If you're arrested or jailed, the Australian Government will do what it can to help you under our
Consular services charter. But we can't get you out of trouble or out of jail.
Penalties for drug offences are severe and may include lengthy prison sentences.
Carrying or using drugs
It's illegal to photograph some buildings, including indoor shopping centres. These buildings usually have signs forbidding taking photos. If in doubt, check with local authorities.
Some Australian criminal laws apply overseas. If you commit these offences, you can be prosecuted in Australia. Laws include those relating to:
- bribery of foreign public officials
- child pornography
- child sex tourism
- female genital mutilation
- forced marriage
- money laundering.
Staying within the law
Take out comprehensive travel insurance before you depart to cover overseas medical costs, including medical evacuation.
Remember, regardless of how healthy and fit you are, if you can't afford travel insurance, you can't afford to travel. The Australian Government won't pay for your medical expenses overseas or medical evacuation costs. This can be very expensive and cost you many thousands of dollars upfront.
- what circumstances and activities are and aren't covered under your policy
- that you're covered for the whole time you'll be away.
Physical and mental health
Consider your physical and mental health before travelling, especially if you have an existing medical condition.
- At least eight weeks before you depart, see your doctor or travel clinic for a basic health check-up, and to discuss your travel plans and implications for your health.
- Get vaccinated before you travel.
Not all medications available over the counter or by prescription in Australia are available in other countries. Some may even be illegal or a controlled substance, even if prescribed by an Australian doctor.
Take sufficient prescription medicines so you remain in good health. Always carry a copy of your prescription or a letter from your doctor stating what the medicine is, how much you take and that it's for personal use only.
Before you leave Australia, check if your medication is legal in each country you're travelling to.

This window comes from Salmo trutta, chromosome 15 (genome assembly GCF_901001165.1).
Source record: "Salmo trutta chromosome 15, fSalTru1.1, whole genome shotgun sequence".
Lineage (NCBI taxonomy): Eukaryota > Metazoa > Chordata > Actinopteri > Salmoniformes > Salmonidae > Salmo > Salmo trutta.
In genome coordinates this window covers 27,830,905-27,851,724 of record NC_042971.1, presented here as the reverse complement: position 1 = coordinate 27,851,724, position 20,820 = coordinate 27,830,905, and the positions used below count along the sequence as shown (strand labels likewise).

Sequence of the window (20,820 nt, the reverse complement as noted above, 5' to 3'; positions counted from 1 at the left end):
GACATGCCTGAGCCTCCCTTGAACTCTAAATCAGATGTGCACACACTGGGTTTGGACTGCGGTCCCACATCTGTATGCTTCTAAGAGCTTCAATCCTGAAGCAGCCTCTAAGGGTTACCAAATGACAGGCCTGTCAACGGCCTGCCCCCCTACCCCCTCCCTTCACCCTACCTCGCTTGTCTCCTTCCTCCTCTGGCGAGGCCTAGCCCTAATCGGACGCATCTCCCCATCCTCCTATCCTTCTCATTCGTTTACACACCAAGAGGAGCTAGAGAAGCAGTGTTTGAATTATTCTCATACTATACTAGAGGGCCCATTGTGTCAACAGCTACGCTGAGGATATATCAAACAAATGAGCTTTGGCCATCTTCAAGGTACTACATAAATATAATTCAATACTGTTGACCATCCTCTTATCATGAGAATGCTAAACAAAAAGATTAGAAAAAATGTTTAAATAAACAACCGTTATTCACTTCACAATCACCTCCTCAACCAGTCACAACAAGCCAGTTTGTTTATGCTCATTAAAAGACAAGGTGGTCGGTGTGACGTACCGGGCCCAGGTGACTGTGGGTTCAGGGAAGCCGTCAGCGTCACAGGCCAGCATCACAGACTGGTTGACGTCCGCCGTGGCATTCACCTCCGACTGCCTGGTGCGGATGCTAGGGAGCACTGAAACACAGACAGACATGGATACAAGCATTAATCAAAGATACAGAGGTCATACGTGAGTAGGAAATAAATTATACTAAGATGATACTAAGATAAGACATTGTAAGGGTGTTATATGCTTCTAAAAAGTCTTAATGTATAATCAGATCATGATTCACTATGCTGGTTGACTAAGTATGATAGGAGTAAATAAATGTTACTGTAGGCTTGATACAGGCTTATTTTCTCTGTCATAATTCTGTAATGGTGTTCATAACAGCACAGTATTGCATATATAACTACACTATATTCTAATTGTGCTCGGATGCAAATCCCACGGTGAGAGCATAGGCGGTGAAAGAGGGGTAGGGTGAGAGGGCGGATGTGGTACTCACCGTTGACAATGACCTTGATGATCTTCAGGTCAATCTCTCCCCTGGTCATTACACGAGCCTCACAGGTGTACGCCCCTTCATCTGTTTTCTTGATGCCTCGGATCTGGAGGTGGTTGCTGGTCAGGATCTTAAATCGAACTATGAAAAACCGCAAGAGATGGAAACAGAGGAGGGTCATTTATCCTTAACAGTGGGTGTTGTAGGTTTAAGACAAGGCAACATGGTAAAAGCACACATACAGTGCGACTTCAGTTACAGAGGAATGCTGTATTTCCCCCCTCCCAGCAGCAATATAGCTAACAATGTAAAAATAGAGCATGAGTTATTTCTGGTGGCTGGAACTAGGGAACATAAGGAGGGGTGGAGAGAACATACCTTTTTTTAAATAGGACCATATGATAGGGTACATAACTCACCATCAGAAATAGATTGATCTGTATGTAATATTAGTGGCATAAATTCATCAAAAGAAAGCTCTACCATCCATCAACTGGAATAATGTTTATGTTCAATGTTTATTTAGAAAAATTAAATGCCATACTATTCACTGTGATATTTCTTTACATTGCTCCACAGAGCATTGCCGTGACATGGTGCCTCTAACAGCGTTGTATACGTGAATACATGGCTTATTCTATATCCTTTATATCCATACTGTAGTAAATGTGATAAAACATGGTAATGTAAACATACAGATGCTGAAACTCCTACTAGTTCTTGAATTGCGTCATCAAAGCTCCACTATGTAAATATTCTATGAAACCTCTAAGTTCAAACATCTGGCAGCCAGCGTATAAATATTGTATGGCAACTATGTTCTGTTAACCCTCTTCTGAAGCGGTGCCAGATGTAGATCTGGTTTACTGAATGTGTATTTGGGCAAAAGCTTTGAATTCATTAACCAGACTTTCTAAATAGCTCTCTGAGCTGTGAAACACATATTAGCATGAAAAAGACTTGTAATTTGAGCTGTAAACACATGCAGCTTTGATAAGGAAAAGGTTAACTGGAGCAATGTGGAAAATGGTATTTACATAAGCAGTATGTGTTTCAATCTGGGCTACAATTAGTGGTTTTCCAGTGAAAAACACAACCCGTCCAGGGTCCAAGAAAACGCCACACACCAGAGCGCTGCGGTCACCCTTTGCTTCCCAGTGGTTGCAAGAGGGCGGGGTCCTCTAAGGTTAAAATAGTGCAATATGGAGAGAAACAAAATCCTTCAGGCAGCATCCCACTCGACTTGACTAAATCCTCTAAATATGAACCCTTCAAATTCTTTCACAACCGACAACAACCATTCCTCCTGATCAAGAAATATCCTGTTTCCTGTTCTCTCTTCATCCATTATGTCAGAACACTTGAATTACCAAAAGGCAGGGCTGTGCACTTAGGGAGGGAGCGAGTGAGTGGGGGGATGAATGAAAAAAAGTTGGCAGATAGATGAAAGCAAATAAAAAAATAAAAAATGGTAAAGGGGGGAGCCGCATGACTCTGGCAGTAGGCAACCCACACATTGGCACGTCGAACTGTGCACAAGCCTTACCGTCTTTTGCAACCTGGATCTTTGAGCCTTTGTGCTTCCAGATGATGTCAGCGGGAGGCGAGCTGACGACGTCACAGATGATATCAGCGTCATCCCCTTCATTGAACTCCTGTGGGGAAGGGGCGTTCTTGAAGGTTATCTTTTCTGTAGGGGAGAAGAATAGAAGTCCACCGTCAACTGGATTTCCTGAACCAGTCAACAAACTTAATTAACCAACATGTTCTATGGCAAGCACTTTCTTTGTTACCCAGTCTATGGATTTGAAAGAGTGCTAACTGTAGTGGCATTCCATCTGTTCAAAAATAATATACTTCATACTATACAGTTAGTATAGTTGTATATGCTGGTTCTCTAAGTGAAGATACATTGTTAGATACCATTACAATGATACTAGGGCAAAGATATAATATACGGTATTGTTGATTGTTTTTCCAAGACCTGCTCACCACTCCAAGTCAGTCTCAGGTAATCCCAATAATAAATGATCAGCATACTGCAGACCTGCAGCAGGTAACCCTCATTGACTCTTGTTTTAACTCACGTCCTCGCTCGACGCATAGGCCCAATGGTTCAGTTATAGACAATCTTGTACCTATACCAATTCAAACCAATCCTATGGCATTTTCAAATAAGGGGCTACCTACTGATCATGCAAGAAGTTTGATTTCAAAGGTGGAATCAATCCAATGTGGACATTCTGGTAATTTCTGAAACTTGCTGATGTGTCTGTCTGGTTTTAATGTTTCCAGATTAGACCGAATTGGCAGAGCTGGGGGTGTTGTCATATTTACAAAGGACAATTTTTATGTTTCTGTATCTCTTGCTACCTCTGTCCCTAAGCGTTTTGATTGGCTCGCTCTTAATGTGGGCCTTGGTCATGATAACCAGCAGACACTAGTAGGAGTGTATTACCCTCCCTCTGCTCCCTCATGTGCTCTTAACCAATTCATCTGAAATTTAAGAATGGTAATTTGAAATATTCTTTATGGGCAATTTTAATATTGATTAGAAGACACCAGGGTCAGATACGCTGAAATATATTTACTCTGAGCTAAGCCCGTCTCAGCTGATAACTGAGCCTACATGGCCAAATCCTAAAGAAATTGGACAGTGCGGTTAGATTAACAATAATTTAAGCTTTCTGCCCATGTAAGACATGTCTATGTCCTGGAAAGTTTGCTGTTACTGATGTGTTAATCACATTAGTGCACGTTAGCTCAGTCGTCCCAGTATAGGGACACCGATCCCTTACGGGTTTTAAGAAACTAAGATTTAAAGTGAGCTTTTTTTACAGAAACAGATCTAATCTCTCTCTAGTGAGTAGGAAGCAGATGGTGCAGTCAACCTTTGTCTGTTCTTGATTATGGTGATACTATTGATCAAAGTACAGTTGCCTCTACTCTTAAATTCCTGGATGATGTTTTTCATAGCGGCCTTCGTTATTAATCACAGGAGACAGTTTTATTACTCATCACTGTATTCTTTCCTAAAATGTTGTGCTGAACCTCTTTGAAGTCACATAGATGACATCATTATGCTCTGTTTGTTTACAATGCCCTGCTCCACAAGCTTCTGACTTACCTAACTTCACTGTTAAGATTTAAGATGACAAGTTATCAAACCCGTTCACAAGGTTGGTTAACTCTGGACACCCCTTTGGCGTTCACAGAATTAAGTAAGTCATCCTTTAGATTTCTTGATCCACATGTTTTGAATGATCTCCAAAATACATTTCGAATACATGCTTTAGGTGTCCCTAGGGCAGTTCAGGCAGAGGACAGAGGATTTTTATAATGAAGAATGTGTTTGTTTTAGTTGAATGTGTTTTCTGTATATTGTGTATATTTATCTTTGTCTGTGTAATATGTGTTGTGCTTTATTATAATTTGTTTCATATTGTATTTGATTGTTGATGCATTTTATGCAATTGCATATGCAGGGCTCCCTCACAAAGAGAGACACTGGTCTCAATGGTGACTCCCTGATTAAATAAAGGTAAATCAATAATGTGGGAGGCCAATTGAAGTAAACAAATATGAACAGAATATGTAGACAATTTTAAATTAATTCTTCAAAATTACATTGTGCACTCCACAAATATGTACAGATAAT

Travel in forested areas brings the risk of exposure to tick-borne encephalitis and other tick-borne diseases. Ticks are very common in country areas and are active from spring to autumn.
The standard of medical facilities are comparable to Australia. Health care providers often need cash payment in advance for services, including emergency care.
The Czech Republic experiences flooding, especially in spring (March to May). Other types of natural disasters are rare.
If a natural disaster occurs:
Where to get help
Depending on what you need, your best option may be to contact your family, friends, travel agent, travel insurance provider, employer, or airline. Your travel insurer should have a 24-hour emergency number.
Emergency phone numbers
- Firefighting and rescue services: 112
- Medical emergencies: 112
- Criminal issues, contact police: 112
Always get a police report when reporting a crime.
Emergency services operators routinely handle calls in English and other languages.
Tourism services and products
For complaints relating to tourism services or products, contact your service provider directly.
Read the Consular Services Charter for what the Australian Government can and can't do to help you overseas.
Australia has a Consulate in the Czech Republic headed by an Honorary Consul. The Consulate provides limited consular assistance.
Australian Embassy, Warsaw
ul. Nowogrodzka 11
Telephone: +48 22 521 3444
Facsimile: +48 22 627 3500
Australia in Poland, Czech Republic and Lithuania
Australian Consulate, Prague
The Australian Consulate in Prague provides essential consular and passport services. You'll need to make an appointment in advance. To make an appointment call +420 221 729 260.
Solitaire Office Building
110 00 Prague 1, CZECH REPUBLIC
Telephone: +420 221 729 260
Facsimile: +420 296 578 352
Check the Embassy
website for information about opening hours and temporary closures that may affect service provision.
If you're unable to contact the Embassy or Consulate in a consular emergency, contact the 24-hour Consular Emergency Centre in Canberra on +61 2 6261 3305, or 1300 555 135 within Australia.